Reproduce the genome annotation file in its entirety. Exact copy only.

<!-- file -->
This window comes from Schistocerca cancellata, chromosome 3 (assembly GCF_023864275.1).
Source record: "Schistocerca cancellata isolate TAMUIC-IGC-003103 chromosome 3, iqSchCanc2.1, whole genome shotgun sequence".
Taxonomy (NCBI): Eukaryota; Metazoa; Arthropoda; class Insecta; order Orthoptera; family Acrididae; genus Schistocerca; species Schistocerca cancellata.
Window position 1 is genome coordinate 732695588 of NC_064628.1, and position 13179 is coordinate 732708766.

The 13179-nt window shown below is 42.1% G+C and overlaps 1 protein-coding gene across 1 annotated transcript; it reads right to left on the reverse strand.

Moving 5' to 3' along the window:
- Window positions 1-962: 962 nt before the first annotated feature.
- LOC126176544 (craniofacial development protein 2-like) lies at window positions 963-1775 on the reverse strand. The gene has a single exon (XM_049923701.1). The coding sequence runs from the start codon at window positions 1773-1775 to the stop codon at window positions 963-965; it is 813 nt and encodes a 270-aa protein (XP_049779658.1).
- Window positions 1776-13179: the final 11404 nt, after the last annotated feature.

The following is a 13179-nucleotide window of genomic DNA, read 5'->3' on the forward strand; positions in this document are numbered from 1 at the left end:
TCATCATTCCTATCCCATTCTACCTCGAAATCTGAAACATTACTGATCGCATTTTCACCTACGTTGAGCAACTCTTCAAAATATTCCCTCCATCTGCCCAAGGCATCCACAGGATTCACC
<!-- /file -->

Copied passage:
This window comes from Schistocerca cancellata, chromosome 3 (assembly GCF_023864275.1).
Source record: "Schistocerca cancellata isolate TAMUIC-IGC-003103 chromosome 3, iqSchCanc2.1, whole genome shotgun sequence".
Taxonomy (NCBI): Eukaryota; Metazoa; Arthropoda; class Insecta; order Orthoptera; family Acrididae; genus Schistocerca; species Schistocerca cancellata.
Window position 1 is genome coordinate 732695588 of NC_064628.1, and position 13179 is coordinate 732708766.

The 13179-nt window shown below is 42.1% G+C and overlaps 1 protein-coding gene across 1 annotated transcript; it reads right to left on the reverse strand.

Moving 5' to 3' along the window:
- Window positions 1-962: 962 nt before the first annotated feature.
- LOC126176544 (craniofacial development protein 2-like) lies at window positions 963-1775 on the reverse strand. The gene has a single exon (XM_049923701.1). The coding sequence runs from the start codon at window positions 1773-1775 to the stop codon at window positions 963-965; it is 813 nt and encodes a 270-aa protein (XP_049779658.1).
- Window positions 1776-13179: the final 11404 nt, after the last annotated feature.

The following is a 13179-nucleotide window of genomic DNA, read 5'->3' on the forward strand; positions in this document are numbered from 1 at the left end:
TCATCATTCCTATCCCATTCTACCTCGAAATCTGAAACATTACTGATCGCATTTTCACCTACGTTGAGCAACTCTTCAAAATATTCCCTCCATCTGCCCAAGGCATCCACAGGATTCACC